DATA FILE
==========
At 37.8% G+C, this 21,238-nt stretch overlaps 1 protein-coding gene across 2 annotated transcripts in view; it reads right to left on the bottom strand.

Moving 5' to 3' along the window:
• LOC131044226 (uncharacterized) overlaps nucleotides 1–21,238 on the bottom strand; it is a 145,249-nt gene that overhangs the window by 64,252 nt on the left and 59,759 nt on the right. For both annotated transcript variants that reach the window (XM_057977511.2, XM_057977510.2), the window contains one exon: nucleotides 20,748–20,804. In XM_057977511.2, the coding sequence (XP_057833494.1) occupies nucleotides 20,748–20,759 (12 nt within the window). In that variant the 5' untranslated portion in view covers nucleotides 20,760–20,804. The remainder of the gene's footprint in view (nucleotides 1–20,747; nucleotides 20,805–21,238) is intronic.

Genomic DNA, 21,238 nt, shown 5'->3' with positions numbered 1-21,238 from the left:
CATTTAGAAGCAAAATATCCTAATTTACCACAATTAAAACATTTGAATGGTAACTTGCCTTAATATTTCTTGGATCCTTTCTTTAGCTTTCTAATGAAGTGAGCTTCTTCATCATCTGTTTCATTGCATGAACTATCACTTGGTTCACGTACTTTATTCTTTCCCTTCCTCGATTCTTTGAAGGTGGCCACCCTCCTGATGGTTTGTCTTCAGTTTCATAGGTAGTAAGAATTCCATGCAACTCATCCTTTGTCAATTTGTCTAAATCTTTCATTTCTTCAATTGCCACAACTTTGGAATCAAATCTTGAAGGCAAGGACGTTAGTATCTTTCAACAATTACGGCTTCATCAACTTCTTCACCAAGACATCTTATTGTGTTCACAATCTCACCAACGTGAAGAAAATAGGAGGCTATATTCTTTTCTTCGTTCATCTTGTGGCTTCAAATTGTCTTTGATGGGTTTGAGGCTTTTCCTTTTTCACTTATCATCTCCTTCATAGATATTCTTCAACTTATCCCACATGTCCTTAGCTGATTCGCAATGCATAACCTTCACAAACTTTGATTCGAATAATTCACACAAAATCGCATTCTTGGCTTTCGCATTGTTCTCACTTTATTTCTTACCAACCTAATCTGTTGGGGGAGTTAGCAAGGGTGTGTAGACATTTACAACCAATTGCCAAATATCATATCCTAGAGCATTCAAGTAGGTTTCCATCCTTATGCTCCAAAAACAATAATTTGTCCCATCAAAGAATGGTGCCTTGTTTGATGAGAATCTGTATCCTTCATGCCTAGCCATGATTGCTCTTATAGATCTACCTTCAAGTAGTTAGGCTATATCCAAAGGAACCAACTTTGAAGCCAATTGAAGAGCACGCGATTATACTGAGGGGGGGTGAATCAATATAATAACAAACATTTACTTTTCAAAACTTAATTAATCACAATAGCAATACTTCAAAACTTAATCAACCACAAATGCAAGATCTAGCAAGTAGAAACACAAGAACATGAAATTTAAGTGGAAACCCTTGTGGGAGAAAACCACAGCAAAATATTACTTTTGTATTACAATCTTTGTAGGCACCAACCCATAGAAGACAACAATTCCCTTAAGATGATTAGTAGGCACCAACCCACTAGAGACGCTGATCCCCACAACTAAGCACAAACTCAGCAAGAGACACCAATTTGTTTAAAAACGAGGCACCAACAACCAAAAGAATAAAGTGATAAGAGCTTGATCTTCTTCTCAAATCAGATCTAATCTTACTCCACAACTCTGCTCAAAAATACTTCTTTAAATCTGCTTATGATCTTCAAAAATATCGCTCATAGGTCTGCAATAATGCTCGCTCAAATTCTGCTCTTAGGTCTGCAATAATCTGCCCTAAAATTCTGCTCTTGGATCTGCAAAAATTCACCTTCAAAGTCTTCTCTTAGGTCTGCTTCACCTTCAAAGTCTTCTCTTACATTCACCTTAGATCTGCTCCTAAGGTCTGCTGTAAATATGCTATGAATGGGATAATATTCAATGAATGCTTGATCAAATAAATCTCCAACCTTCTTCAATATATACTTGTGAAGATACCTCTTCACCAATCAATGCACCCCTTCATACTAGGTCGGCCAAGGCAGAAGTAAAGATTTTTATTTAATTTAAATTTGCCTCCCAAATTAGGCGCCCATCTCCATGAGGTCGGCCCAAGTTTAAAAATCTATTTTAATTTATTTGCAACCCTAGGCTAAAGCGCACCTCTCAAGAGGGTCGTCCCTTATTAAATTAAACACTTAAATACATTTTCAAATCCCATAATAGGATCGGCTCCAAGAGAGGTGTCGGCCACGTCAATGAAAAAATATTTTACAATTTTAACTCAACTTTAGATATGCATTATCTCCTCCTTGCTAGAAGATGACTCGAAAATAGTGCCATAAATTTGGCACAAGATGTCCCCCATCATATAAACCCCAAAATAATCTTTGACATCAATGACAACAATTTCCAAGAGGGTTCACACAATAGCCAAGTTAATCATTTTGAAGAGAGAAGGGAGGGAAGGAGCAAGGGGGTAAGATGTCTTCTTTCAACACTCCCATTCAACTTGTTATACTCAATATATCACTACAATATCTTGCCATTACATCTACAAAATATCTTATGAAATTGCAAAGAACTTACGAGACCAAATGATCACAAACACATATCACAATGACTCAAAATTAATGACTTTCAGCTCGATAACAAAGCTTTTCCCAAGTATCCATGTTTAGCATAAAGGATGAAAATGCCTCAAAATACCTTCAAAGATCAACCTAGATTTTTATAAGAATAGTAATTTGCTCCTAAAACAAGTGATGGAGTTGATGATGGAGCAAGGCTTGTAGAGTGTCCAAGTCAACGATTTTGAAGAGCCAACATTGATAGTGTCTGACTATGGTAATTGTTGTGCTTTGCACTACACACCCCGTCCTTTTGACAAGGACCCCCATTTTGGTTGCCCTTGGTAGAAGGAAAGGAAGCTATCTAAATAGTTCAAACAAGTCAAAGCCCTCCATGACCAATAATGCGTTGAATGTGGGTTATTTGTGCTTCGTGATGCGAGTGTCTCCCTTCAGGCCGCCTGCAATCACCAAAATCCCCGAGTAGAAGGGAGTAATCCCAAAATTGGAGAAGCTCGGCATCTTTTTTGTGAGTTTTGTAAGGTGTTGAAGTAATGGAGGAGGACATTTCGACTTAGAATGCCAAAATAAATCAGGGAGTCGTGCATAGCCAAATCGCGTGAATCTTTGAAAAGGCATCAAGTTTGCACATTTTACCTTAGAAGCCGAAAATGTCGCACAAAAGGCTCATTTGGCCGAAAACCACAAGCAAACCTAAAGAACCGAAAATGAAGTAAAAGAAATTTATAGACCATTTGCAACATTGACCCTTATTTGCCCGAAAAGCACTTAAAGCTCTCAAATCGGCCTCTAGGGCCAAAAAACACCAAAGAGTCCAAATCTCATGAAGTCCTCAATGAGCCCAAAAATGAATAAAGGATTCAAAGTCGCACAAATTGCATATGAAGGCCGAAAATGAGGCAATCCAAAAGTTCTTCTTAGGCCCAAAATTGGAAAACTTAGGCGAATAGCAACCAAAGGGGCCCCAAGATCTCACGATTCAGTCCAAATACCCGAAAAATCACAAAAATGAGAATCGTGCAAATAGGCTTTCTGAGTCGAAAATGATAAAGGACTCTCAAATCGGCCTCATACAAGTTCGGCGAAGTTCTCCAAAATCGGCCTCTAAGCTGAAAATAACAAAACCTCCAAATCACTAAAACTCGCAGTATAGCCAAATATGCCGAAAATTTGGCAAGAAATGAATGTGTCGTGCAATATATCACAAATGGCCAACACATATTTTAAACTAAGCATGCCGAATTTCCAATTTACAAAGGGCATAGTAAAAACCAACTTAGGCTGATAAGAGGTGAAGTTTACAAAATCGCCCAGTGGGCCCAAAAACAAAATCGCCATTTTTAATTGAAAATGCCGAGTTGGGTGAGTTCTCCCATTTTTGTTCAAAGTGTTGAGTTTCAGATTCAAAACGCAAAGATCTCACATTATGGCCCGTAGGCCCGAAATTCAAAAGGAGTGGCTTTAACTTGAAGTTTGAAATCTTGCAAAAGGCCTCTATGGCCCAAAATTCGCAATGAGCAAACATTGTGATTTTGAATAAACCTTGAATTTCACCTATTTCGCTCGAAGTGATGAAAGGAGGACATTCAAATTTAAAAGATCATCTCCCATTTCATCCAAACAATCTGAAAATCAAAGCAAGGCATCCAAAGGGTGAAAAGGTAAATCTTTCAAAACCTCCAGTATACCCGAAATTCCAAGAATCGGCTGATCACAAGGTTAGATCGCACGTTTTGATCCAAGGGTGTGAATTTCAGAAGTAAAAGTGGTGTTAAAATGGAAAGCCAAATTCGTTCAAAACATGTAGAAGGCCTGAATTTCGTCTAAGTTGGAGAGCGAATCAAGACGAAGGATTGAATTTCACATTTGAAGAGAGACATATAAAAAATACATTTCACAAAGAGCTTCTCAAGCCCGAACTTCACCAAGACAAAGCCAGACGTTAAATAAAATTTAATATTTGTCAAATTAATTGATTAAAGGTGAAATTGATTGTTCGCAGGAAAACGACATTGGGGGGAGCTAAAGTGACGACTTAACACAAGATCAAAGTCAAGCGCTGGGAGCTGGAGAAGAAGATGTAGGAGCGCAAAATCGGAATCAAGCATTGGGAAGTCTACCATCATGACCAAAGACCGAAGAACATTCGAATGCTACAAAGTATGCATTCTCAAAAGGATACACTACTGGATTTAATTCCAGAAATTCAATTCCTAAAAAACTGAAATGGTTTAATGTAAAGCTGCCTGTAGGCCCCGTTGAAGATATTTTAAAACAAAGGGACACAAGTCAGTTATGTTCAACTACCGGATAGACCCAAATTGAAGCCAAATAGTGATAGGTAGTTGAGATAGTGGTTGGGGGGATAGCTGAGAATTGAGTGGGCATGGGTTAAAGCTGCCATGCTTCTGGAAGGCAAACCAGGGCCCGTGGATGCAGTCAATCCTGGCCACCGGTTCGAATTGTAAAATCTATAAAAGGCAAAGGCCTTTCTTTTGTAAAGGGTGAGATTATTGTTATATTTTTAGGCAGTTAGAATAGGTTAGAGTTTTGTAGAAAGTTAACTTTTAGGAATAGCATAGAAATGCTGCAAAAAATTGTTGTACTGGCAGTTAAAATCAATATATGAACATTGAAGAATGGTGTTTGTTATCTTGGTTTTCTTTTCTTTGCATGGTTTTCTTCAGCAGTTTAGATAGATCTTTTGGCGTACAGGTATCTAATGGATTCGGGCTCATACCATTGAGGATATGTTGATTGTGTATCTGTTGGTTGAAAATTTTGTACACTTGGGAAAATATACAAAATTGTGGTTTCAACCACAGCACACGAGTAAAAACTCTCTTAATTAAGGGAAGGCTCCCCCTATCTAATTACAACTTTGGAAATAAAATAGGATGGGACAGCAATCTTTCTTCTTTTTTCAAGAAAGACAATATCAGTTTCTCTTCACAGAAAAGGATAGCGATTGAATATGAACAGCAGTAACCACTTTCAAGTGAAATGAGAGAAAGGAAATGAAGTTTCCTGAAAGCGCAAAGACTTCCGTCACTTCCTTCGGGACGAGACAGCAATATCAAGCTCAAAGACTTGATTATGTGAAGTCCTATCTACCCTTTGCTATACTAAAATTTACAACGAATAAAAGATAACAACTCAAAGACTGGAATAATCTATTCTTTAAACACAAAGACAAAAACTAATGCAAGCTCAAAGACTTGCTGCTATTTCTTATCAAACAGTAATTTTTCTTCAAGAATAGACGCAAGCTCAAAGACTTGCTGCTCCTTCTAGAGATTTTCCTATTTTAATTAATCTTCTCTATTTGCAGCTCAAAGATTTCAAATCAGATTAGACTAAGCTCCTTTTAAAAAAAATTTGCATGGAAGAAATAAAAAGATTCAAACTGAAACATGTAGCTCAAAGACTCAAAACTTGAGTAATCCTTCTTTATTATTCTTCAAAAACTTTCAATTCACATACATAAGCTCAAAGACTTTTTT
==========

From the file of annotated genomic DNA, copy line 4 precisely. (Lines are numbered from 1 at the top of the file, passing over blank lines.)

Genomic DNA, 21,238 nt, shown 5'->3' with positions numbered 1-21,238 from the left: